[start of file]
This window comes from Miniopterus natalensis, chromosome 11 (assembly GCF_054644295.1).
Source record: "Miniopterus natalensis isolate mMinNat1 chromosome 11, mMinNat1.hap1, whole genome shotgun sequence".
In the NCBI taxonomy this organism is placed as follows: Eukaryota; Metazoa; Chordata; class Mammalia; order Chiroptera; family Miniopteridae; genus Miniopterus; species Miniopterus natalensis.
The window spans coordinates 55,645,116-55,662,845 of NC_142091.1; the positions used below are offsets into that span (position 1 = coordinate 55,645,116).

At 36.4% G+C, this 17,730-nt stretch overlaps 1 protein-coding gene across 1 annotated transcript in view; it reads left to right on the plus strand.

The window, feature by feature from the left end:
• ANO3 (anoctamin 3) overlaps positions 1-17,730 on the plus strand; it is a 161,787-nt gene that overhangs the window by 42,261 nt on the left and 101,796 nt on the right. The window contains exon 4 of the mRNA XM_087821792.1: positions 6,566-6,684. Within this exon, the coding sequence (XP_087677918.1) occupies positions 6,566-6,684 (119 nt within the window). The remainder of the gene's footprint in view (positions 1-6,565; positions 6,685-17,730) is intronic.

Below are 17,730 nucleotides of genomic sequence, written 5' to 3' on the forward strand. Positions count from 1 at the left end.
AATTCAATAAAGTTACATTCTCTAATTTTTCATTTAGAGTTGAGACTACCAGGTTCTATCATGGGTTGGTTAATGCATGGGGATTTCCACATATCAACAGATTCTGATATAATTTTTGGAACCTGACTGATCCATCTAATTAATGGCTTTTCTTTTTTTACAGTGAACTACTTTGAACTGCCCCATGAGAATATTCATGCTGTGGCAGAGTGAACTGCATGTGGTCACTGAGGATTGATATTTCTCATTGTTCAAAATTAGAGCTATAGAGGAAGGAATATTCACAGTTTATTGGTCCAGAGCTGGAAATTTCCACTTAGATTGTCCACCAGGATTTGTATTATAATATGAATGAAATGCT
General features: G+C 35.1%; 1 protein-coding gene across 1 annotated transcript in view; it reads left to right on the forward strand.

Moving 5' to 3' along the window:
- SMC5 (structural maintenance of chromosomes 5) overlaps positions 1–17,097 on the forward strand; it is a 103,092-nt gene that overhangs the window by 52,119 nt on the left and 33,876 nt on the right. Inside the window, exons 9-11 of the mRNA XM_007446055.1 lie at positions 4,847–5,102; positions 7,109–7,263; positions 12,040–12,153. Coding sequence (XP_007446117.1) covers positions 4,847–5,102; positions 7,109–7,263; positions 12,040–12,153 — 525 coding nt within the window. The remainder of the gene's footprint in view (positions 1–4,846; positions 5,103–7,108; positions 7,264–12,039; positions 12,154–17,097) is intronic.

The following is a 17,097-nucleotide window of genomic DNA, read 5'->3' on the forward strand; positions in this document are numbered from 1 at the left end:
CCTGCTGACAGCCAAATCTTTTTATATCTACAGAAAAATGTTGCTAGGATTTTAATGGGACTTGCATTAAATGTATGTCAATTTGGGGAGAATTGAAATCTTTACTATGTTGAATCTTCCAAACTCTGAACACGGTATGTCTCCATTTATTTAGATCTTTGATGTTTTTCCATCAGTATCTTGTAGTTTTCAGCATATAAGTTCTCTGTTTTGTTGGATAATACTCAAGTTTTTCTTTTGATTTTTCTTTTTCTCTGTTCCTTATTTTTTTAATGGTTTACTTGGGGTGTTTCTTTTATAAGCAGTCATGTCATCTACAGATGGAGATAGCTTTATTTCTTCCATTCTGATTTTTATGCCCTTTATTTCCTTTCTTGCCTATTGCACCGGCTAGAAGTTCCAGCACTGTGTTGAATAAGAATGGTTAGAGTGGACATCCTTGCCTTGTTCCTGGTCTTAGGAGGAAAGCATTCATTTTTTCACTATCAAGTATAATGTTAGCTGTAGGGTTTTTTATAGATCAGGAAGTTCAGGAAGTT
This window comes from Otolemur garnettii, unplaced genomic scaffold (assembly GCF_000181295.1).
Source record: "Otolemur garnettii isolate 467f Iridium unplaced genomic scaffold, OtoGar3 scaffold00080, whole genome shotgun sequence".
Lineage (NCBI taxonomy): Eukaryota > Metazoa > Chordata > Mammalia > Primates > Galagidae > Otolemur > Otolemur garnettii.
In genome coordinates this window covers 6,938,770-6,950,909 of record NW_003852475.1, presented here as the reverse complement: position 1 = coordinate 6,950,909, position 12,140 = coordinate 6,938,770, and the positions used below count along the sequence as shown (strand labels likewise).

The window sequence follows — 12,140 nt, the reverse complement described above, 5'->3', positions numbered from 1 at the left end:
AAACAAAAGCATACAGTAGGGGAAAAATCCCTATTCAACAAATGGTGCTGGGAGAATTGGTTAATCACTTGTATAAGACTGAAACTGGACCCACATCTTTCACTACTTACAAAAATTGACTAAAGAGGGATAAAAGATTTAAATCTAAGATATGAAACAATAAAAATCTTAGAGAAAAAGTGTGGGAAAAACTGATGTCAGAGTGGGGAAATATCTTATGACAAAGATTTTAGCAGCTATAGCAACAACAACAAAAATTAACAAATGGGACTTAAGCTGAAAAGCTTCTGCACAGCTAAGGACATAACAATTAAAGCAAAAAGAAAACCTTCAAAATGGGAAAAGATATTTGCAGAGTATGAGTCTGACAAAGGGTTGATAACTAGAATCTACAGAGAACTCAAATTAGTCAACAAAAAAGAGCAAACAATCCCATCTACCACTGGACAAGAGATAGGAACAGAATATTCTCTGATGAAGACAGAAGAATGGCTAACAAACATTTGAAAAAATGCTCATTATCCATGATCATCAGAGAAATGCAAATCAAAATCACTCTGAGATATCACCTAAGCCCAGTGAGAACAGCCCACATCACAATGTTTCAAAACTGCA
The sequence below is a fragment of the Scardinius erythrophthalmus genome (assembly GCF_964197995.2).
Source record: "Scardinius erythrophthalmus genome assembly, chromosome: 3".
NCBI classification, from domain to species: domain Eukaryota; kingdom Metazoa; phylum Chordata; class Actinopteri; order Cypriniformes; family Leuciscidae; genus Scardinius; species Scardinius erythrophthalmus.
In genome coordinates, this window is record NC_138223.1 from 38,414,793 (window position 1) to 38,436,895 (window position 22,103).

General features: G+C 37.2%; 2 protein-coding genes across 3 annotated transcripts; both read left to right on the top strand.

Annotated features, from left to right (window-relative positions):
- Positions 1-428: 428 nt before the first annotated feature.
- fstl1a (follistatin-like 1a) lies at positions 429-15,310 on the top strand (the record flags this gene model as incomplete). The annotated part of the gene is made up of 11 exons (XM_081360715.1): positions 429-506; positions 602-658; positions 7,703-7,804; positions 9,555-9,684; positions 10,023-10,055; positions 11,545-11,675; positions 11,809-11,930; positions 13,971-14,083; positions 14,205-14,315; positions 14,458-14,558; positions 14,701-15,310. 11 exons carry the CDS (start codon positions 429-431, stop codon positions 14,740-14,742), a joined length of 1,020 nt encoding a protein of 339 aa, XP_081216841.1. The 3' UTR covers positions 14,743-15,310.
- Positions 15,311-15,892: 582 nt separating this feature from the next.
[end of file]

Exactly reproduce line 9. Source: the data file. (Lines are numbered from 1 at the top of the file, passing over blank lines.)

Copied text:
AATTCAATAAAGTTACATTCTCTAATTTTTCATTTAGAGTTGAGACTACCAGGTTCTATCATGGGTTGGTTAATGCATGGGGATTTCCACATATCAACAGATTCTGATATAATTTTTGGAACCTGACTGATCCATCTAATTAATGGCTTTTCTTTTTTTACAGTGAACTACTTTGAACTGCCCCATGAGAATATTCATGCTGTGGCAGAGTGAACTGCATGTGGTCACTGAGGATTGATATTTCTCATTGTTCAAAATTAGAGCTATAGAGGAAGGAATATTCACAGTTTATTGGTCCAGAGCTGGAAATTTCCACTTAGATTGTCCACCAGGATTTGTATTATAATATGAATGAAATGCT